FCC outlines proposals to minimise future space junk collisions

The US Federal Communications Commission’s (FCC) Chairwoman Jessica Rosenworcel has put forward new rules that would require satellite operators in low-Earth orbit to dispose of their satellites within five years of completing their missions.

According to an FCC press statement: “If adopted by a vote of the full Commission at its September monthly meeting, the new rules will shorten the existing 25-year guideline for deorbiting satellites after they cease to function.”

“Since 1957 humanity has put thousands of satellites into the sky, often with the understanding that they were cheaper to abandon than take out of orbit.  These satellites can stay in orbit for decades, careening around our increasingly crowded skies as space junk and raising the risk of collisions that can ruin satellites we count on,” said Chairwoman Rosenworcel.   “Today it is the recommended practice for satellite operators to deorbit their spacecraft within 25 years of completing their missions.  But there is no reason to wait that long anymore.  Our space economy is moving fast.  For it to continue to grow, we need to do more to clean up after ourselves so space innovation can continue to expand.  That is why I am proposing to shorten the 25-year guideline to no more than 5 years.  It will mean more accountability and less risk of collisions that increase debris.  I hope my colleagues will join me in supporting this effort.”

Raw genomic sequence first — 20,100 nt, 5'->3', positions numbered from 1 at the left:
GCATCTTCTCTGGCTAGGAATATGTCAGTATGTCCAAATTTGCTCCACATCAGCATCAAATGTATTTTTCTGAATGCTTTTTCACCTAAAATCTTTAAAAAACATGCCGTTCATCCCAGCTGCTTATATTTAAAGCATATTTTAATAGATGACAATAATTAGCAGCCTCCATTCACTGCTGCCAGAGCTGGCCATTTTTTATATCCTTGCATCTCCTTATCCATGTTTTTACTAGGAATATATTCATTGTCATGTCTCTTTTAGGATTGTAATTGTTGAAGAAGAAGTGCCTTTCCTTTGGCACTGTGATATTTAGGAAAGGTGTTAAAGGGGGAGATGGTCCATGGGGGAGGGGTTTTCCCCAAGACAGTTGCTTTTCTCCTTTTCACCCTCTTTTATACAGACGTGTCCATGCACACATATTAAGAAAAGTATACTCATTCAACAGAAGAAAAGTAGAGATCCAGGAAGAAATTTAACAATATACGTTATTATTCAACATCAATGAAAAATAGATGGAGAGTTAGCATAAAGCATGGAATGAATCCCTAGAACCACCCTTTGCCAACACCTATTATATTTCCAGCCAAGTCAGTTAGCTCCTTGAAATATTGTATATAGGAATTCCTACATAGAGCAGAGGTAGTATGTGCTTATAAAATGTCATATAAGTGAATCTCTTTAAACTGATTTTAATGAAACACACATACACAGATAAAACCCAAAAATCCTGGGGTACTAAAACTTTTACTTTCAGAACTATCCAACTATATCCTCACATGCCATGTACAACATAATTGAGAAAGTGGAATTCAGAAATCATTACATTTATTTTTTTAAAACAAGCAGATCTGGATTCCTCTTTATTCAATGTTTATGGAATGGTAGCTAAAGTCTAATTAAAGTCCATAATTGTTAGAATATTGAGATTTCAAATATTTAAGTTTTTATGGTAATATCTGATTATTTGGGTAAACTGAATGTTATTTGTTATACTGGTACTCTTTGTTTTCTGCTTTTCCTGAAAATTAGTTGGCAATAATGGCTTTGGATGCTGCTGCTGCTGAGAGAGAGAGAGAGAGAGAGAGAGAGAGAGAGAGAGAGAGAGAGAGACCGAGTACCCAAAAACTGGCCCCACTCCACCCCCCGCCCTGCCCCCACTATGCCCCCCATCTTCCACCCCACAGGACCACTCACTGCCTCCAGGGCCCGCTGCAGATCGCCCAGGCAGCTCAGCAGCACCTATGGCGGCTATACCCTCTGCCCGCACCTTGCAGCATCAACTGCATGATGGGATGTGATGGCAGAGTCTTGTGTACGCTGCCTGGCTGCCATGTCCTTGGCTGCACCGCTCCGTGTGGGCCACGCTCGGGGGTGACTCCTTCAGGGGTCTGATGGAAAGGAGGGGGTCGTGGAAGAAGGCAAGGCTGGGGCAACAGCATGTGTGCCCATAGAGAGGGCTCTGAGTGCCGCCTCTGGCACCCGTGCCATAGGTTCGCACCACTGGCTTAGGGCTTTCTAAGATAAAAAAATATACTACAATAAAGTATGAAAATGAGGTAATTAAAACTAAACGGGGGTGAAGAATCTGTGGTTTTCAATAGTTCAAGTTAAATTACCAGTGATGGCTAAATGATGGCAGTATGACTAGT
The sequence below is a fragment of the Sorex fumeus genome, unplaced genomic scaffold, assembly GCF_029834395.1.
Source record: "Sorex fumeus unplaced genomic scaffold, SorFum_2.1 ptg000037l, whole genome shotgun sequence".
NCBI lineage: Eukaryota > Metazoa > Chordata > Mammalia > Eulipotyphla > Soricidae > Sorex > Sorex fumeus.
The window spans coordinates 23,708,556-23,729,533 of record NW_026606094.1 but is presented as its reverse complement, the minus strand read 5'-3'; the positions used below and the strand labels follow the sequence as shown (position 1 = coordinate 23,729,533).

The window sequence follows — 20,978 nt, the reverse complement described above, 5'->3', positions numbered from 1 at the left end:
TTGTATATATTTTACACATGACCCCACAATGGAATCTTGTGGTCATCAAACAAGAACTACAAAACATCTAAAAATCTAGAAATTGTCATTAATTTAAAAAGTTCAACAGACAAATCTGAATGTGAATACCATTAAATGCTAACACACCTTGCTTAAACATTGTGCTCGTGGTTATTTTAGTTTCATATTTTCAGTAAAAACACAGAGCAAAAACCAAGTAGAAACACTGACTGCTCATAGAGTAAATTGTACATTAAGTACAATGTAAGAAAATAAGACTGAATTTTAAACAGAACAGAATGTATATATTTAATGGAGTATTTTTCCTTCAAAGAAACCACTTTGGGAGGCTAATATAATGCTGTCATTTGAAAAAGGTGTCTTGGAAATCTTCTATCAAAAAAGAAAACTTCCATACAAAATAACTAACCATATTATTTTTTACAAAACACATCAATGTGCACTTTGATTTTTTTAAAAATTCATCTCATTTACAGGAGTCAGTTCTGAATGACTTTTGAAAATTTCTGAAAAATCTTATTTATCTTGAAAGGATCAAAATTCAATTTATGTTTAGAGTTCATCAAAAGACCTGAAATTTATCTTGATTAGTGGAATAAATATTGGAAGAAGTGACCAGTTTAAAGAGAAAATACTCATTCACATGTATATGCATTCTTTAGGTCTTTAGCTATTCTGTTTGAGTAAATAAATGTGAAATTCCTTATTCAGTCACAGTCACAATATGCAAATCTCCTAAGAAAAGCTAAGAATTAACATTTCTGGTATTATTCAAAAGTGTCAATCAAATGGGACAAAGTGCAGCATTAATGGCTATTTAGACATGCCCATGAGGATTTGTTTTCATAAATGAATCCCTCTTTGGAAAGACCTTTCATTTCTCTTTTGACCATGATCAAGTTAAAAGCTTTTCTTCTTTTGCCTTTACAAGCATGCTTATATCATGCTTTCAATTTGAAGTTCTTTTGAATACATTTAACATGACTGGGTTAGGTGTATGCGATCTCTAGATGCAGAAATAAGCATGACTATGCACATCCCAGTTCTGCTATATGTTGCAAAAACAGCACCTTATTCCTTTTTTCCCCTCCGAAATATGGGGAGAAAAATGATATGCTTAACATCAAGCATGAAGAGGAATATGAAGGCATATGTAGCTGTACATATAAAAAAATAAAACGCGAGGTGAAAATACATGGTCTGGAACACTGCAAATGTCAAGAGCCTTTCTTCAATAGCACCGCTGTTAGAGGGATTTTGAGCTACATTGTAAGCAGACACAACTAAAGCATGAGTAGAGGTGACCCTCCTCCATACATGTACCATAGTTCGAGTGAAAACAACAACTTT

The proposed Report and Order circulated to the FCC Commissioners earlier this week would require satellites ending their mission in or passing through the low-Earth orbit region below 2,000 kilometers altitude to deorbit as soon as practicable but no later than five years after mission completion.  The mission length of any given satellite is determined through its application process with the FCC’s International Bureau, says the Commission.  The proposal notes that the Commission will continue to assess whether a shorter post-mission disposal requirement, such as one year, is appropriate for large satellite constellations through individual licensing actions, and potentially through separate action at a later date concerning its debris mitigation rules.

!The FCC has launched a Space Innovation docket to address current and future needs of the growing space economy.  The Commission recently launched a proceeding to promote the development of in-space servicing, assembly, and manufacturing (“ISAM”) capabilities in the United States.  As part of this effort, the FCC also is updating its regulatory frameworks and adding more engineers and policy experts to speed up its commercial satellite licensing processes.  Finally, the agency is making more spectrum available to fuel the nation’s space ambitions, including identifying spectrum for the first time to support commercial launches and proposing new spectrum sharing rules to increase competition. “

The public draft of the item is available on the September Open Meeting event page:


For more information


(Image: Shutterstock)

Share this:
D-Fend advert. Click for website